Respect other people’s customs? That depends

It was Herodotus who first insisted that other people’s customs must be respected. However, a few pages later in the same book he added a comment some might consider self-refuting: “Burying people alive is an ancient Persian custom”.

The upshot is that some of other people’s customs and laws are respectable and some aren’t. And in case of conflict, none of them should take precedence over our own laws and customs.

You might think that such self-evident things should go without saying, but you’d be wrong. These days we are taught to believe that our laws are merely a statement of intent. When new arrivals to our shores choose to ignore them in favour of their own laws, it’s their privilege.

In theory, every progressive person should welcome such open-ended hospitality. It’s the spirit that animates the two groups of which I’m chairman and founding member: The Charles Martel Society for Multi-culturalism and Vox DEI, Vox Diaboli.

Such, as I’ve mentioned, is the theory. In practice, however, some cases severely test even my commitment to multi-culti probity.

One such is currently causing heated debates in Spain, a country desperately trying to atone for its sins under Franco’s regime, known to all progressive people as the greatest evil ever to have plagued the world. As the case in point shows, there’s but a small step from desperation to overcompensation.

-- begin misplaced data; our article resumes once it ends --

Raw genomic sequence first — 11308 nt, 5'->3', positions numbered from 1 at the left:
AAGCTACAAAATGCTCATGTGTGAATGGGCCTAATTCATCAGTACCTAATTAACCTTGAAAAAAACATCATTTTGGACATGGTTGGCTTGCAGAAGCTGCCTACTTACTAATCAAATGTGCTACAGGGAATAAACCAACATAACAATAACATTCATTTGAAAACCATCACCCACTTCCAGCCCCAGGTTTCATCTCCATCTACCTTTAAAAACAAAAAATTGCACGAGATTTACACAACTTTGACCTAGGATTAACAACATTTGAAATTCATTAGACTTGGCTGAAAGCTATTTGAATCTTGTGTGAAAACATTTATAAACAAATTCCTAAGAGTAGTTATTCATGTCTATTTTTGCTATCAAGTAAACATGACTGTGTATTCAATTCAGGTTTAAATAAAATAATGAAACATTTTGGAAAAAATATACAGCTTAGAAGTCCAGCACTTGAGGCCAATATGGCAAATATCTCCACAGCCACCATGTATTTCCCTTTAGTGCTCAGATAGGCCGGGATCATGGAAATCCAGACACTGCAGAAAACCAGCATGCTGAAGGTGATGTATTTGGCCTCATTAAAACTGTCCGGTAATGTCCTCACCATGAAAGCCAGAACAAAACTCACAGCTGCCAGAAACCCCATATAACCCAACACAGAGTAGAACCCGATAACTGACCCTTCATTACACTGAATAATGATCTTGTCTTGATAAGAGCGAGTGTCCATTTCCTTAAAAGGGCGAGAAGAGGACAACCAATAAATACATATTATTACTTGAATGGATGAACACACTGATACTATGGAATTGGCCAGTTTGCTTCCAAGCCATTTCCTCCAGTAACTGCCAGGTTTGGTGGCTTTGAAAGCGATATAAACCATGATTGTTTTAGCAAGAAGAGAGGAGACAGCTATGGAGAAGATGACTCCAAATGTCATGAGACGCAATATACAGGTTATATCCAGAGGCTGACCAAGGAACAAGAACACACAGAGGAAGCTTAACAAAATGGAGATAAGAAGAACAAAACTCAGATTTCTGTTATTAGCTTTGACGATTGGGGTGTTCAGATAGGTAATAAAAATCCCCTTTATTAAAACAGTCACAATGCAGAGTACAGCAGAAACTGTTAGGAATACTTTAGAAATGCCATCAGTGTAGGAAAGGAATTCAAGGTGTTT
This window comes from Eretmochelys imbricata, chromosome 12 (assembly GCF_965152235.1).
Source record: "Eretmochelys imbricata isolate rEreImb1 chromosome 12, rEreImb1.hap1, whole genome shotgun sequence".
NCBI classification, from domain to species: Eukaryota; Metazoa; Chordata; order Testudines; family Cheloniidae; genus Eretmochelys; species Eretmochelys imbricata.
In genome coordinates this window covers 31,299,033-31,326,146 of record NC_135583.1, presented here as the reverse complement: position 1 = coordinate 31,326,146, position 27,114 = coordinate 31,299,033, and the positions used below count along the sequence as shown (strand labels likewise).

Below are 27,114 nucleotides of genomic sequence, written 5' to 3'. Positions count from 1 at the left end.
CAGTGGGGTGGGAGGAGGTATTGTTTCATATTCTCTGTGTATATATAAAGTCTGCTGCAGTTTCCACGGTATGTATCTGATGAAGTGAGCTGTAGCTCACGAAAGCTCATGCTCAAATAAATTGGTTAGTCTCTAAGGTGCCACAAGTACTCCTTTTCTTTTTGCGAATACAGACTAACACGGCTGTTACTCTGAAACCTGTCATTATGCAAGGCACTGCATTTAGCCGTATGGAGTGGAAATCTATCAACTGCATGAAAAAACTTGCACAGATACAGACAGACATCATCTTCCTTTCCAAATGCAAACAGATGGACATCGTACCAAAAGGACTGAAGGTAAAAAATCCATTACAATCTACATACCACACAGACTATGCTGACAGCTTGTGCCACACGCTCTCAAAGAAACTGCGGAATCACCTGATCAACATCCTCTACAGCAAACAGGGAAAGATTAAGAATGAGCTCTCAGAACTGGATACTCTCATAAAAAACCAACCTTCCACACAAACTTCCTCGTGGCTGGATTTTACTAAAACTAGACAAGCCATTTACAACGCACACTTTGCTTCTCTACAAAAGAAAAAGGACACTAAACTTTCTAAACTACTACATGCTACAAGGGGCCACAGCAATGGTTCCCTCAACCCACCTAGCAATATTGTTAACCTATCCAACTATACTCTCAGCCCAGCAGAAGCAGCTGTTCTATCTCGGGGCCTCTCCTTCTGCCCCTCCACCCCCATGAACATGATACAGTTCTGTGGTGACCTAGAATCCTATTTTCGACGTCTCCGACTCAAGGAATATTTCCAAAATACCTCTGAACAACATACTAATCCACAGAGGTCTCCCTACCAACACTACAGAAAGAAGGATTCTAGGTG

The court in Ciudad Real acquitted a Gypsy man of raping a 12-year-old girl because such acts were “part of the cultural reality of the Gypsy community”. A few days earlier the court in León had passed a reduced sentence for a similar crime and on similar grounds: because it’s normal in Gypsy culture, Spaniards must accept and respect statutory rape.

The founder of the two aforementioned societies in me rejoices, but the voice of experience still manages to break through. For Gypsy culture, amply represented in the country of my birth, also includes a few other traditional practices that are frowned upon in less nomadic societies.

One such is rustling horses, which used to be a big source of income among the Gypsies in Eastern Europe, along with such money-spinners as pickpocketing and fortune-telling. Tempora mutantur and all that, so horses are no longer widely used as transportation.

They’ve been replaced by cars, and logically the Gypsy community should have retrained in grand theft auto. I don’t know whether or not they have, but if they have indeed made a smooth career change, I wonder how Spanish jurists feel about that, or about pickpocketing, come to that. After all, there are 750,000 Gypsies in Spain, and that could add up to a lot of cars boosted and pockets picked.